Saturday, February 24, 2018

1837 James Gaston Pension Application

In 1832 the Congress of the United States passed legislation giving pensions to living veterans of the War for Independence.  In order to qualify, a veteran had to appear before a probate judge in his county of residence with witnesses and assert in writing the facts of his service.  I found James Gaston's pension application that he made in 1837.  Ironically, or not, he made the application on the anniversary, 6 August 1837, of the Battle of Hanging Rock (6 August 1780) in which he was taken prisoner and three of his brothers, Ebenezer, Robert, and David, were killed.  Another brother, Joseph, was severely wounded at Hanging Rock and nearly died.  A good portion of his face was blown away and the wound never healed. The family farm was 2 miles east of the battlefield.  James was 76 years old at the time of the application.  James Gaston is my 4th Great Grandfather.  He was one of nine sons of John "Justice" and Esther Waugh Gaston, "Patriots of the Revolution."  James Gaston fathered  Thomas Gaston who fathered James Monroe Gaston who fathered Lloyd Ulysses Gaston who fathered Nellie Elizabeth Gaston.  Nellie married Russell H. McCullough Sr., my grandfather.  Their son, Russell H. McCullough, Jr. was my father.  Here is the transcription:

Declaration by James Gaston in Order to Obtain the Benefit of the Act of Congress of the
7th of June 1832

State of Illinois
County of Wayne

On the sixth day of August in the Year of Our Lord One Thousand Eight Hundred and Thirty Seven: Personally appeared in open court before the Probate Judge for the County of Wayne and State aforesaid James Gaston a resident of the county and state aforesaid aged seventy six years who being first duly sworn according to law doth make the following declaration in order to obtain the benefit of the provisions by the Act of Congress passed June the 7th 1832.

That he Entered the service of the United States in the latter part of the summer of 1778 as a draughted (drafted) man served in the regiment commanded by Col. Joseph Carhaw in the company commanded by Capt. John Marshall [? ?] was Charles Robinson.  Gen. Benjamin Lincoln was the commanding general.  Was in the Battle of Hanging Rock (SC) and was taken prisoner there, and was confined in the Camden Jail (SC) two months and nineteen days when he was paroled and returned home.  When he was paroled he left John Adair, John Moor, and Alexander Brown in jail.  On his arriving at home he found his Father's Farm and everything there destroyed.  (He then) threw his parole in the fire and turned out volunteer in the company of Capt. William Ingram with whom he served until Christmas when he joined (?) company of Capt. William Nesbit (spl?)  for three months, where he served until the first week of May in 1781.  He has mentioned no written discharge.  He was born in the Sate of Pennsylvania, Lancaster County, the 24th of July 1761.  His father moved from Pennsylvania when he was about six years old to the State of South Carolina.  Settled 28 miles north of Camden, two miles east of the Hanging Rock where he (James) resided nearly 40 years.  From there he moved to Christian County, Kentucky in the year 1805.  (He) lived there two years.  He moved to Illinois where he has resided up to the present time.  That Alexander Clark, John Clark, Vaughn Stuart, and (Marby (?) Staton are persons residing in his present neighborhood who will testify to character for veracity on his behalf of his services as a Soldier of the Revolution.  (Signed and attested, etc.)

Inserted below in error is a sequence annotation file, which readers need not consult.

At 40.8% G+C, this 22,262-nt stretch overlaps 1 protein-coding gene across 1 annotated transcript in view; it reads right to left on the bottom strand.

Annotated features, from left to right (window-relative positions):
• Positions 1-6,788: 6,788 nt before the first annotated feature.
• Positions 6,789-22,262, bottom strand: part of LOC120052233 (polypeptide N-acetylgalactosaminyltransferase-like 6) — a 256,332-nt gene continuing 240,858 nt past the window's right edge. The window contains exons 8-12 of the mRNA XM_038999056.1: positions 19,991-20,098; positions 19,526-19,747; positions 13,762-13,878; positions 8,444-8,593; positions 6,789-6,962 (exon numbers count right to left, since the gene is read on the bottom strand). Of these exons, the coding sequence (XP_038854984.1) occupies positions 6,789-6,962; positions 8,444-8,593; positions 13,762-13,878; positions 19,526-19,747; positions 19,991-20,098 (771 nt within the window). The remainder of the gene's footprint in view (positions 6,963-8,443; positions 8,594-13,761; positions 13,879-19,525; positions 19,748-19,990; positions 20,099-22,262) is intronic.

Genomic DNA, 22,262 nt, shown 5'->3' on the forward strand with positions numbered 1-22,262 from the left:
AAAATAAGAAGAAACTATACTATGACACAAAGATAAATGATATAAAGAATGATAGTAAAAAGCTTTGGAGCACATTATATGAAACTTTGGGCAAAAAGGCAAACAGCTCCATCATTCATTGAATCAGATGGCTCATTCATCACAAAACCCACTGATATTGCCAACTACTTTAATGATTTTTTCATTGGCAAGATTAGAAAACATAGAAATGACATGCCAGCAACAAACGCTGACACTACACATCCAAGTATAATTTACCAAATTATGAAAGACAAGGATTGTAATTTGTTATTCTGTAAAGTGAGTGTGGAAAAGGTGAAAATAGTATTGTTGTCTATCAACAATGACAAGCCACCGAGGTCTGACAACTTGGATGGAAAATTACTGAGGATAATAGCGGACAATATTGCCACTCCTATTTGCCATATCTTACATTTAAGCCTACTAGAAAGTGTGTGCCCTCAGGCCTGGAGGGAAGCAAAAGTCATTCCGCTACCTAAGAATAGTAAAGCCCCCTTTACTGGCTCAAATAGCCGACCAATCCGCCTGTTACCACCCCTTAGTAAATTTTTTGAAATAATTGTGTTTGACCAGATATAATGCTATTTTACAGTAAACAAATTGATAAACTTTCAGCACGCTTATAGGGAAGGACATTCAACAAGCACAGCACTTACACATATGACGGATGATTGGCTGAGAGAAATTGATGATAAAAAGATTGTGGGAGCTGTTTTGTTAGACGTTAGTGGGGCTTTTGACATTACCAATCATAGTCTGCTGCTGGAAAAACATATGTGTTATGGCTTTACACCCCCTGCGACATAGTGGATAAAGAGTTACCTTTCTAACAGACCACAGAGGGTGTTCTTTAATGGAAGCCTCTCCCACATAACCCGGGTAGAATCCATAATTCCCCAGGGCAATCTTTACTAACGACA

19th Century lithograph of what James Gaston called "The Hanging Rock"  It is here where the wounded were brought for shade and care during and after the battle, 6 August 1780

James Gaston's resting place in Wayne County, Illinois.  Image courtesy of "Find a Grave"

Jefferson Lives!

15 February 2018 - Charlotte, NC - President Thomas Jefferson made an appearance this evening at the ballroom of the Hilton Inn Executive Park. Or so it seemed to many!
President Jefferson (Bill Barker) Right with several Mecklenburg County SAR Patriots.  Image courtesy of: Mecklenburg County SAR